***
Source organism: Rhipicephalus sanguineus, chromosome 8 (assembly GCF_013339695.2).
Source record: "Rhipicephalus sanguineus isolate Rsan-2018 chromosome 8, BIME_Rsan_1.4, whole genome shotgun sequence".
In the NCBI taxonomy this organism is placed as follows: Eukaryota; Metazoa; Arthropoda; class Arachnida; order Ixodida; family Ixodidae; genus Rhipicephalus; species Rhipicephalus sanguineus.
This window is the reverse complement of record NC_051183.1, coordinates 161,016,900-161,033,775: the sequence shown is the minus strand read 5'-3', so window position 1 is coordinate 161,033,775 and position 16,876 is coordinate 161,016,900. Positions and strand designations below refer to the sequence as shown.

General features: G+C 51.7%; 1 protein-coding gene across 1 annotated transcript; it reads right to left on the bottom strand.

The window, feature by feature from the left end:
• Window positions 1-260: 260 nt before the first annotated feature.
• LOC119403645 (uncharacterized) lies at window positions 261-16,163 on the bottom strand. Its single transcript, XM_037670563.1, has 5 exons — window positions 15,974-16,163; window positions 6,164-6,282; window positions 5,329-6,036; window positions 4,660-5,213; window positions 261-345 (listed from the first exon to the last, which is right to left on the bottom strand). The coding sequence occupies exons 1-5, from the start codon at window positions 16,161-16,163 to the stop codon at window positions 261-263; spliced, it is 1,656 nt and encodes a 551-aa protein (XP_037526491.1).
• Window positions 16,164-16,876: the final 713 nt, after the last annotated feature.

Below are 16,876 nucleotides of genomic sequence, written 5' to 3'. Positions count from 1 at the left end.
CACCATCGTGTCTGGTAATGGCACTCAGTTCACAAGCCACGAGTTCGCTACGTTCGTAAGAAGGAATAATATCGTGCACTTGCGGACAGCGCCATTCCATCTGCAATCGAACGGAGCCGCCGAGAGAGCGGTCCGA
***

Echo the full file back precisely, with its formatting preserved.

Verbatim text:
Source organism: Rhipicephalus sanguineus, chromosome 8 (assembly GCF_013339695.2).
Source record: "Rhipicephalus sanguineus isolate Rsan-2018 chromosome 8, BIME_Rsan_1.4, whole genome shotgun sequence".
In the NCBI taxonomy this organism is placed as follows: Eukaryota; Metazoa; Arthropoda; class Arachnida; order Ixodida; family Ixodidae; genus Rhipicephalus; species Rhipicephalus sanguineus.
This window is the reverse complement of record NC_051183.1, coordinates 161,016,900-161,033,775: the sequence shown is the minus strand read 5'-3', so window position 1 is coordinate 161,033,775 and position 16,876 is coordinate 161,016,900. Positions and strand designations below refer to the sequence as shown.

General features: G+C 51.7%; 1 protein-coding gene across 1 annotated transcript; it reads right to left on the bottom strand.

The window, feature by feature from the left end:
• Window positions 1-260: 260 nt before the first annotated feature.
• LOC119403645 (uncharacterized) lies at window positions 261-16,163 on the bottom strand. Its single transcript, XM_037670563.1, has 5 exons — window positions 15,974-16,163; window positions 6,164-6,282; window positions 5,329-6,036; window positions 4,660-5,213; window positions 261-345 (listed from the first exon to the last, which is right to left on the bottom strand). The coding sequence occupies exons 1-5, from the start codon at window positions 16,161-16,163 to the stop codon at window positions 261-263; spliced, it is 1,656 nt and encodes a 551-aa protein (XP_037526491.1).
• Window positions 16,164-16,876: the final 713 nt, after the last annotated feature.

Below are 16,876 nucleotides of genomic sequence, written 5' to 3'. Positions count from 1 at the left end.
CACCATCGTGTCTGGTAATGGCACTCAGTTCACAAGCCACGAGTTCGCTACGTTCGTAAGAAGGAATAATATCGTGCACTTGCGGACAGCGCCATTCCATCTGCAATCGAACGGAGCCGCCGAGAGAGCGGTCCGA